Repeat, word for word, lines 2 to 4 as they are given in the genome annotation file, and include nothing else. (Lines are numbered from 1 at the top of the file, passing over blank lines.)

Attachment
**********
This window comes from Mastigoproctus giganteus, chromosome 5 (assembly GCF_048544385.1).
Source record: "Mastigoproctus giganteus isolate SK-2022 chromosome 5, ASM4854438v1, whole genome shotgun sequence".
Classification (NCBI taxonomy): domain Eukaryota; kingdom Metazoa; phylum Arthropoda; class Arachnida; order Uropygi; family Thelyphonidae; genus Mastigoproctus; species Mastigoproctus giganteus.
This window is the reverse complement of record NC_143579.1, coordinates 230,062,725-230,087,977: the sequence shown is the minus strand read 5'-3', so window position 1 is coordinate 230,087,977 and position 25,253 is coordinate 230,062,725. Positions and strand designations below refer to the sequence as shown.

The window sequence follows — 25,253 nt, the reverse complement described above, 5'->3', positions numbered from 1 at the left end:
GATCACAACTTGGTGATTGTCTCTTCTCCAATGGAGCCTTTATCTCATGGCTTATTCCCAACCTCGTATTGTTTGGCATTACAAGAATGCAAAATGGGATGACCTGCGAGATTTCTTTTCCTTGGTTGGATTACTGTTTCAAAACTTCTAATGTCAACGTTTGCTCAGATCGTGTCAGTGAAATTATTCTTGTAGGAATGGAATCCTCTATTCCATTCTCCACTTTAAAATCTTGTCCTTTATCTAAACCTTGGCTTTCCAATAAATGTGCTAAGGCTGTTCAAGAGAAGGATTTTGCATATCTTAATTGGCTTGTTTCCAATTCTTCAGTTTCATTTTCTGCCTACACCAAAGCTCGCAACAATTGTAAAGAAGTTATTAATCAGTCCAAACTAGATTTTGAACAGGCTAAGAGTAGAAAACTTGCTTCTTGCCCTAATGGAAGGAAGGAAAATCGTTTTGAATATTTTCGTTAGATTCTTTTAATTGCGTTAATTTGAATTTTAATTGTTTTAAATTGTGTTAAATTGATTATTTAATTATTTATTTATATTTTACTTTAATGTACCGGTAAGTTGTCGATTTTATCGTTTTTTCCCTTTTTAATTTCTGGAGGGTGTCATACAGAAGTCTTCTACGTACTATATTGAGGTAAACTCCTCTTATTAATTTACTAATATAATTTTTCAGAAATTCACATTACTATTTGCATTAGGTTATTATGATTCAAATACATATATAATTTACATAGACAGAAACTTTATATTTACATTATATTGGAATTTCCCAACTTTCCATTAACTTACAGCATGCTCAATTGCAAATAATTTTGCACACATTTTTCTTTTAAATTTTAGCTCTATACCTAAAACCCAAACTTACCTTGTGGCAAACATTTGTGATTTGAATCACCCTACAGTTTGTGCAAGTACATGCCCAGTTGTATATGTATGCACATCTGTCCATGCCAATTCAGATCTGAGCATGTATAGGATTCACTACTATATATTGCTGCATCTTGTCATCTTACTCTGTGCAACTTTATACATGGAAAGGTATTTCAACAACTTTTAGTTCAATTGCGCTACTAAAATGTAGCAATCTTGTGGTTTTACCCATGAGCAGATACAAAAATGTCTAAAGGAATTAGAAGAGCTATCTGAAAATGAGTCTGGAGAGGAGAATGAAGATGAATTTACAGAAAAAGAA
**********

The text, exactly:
Source record: "Mastigoproctus giganteus isolate SK-2022 chromosome 5, ASM4854438v1, whole genome shotgun sequence".
Classification (NCBI taxonomy): domain Eukaryota; kingdom Metazoa; phylum Arthropoda; class Arachnida; order Uropygi; family Thelyphonidae; genus Mastigoproctus; species Mastigoproctus giganteus.
This window is the reverse complement of record NC_143579.1, coordinates 230,062,725-230,087,977: the sequence shown is the minus strand read 5'-3', so window position 1 is coordinate 230,087,977 and position 25,253 is coordinate 230,062,725. Positions and strand designations below refer to the sequence as shown.